Tax Office Has Last Laugh: Youth Allowance Deductions Denied

Does a taxpayer who receives an assessable Youth Allowance, entitled to claim expenses relating to the receipt of the income such as self-education expenses (travel, books, internet etc)?

The Australian Taxation Office (ATO) has always held the view that expenses incurred cannot be claimed against government allowances such as Youth Allowance.  For example, in the eyes of the Tax Office, a student who is in receipt of youth allowance would not be entitled to a deduction for self-education expenses.  However, the Tax Office's view on tax law matters is only an opinion.  It is up to the Courts to interpret and apply the law.

The decision laid down in the Full Federal Court on 4 September 2009 proved that the ATO are not always correct in their application of the law.  In FCT v Anstis [2009], a student was in receipt of Youth Allowance while undertaking a teaching degree.  At the end of the 2005/06 income year the student lodged her tax return claiming $920 in self education expenses against her Youth Allowance income - which the ATO later denied.  The Full Federal Court rejected the ATO's view and held that students could deduct self-education expenses incurred in obtaining Youth Allowance.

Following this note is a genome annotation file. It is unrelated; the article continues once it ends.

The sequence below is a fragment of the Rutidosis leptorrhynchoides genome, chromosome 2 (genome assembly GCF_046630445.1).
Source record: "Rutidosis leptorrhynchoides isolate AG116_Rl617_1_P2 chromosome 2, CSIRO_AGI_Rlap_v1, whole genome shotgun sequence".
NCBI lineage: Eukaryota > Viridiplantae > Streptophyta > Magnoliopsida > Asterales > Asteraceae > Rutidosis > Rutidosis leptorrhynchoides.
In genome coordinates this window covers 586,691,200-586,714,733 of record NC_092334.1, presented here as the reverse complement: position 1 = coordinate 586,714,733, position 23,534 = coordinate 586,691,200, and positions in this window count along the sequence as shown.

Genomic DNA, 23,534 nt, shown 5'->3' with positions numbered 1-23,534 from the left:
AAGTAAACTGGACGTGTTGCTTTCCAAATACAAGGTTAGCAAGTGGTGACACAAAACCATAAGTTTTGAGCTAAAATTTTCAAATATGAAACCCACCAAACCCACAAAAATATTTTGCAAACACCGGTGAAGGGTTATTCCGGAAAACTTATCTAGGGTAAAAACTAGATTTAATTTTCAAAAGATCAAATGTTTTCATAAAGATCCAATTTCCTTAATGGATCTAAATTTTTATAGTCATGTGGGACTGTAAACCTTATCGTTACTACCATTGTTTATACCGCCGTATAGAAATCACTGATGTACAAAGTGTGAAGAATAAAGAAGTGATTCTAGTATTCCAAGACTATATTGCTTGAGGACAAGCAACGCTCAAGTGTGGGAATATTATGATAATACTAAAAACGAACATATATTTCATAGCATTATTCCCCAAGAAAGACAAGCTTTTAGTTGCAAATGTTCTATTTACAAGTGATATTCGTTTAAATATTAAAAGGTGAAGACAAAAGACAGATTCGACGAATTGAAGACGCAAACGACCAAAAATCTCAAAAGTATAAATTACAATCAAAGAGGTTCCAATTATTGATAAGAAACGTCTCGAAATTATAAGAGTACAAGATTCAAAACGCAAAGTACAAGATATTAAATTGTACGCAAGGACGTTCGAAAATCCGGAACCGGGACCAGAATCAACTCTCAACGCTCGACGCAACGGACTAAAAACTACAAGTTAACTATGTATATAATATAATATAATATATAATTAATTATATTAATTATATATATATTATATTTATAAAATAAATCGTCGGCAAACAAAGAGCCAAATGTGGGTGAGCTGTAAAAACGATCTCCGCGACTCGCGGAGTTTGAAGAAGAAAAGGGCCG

Despite the decision of the Full Federal Court, the ATO hadn't quite accepted the position and appealed the decision to the High Court.  Subsequently on 11 November 2010, the High Court unanimously dismissed the Commissioner's appeal and held that a taxpayer was entitled to a deduction under s 8-1 of the ITAA 1997 for expenses incurred in deriving income from receiving Youth Allowance.

In the 2011 budget the Government announced that it will amend tax law to prevent deductions being claimed against all government assistance payments, with affect from 1 July 2011.  The Government says the change is designed to maintain the integrity of the deduction system and provide certainty as to the scope of eligible deductions.

Students who receive youth allowance can claim substantiated deductions for education expenses in their 2010/11 income tax return but not from 1 July 2011.

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Last Updated: 18-May-2012 03:22 PM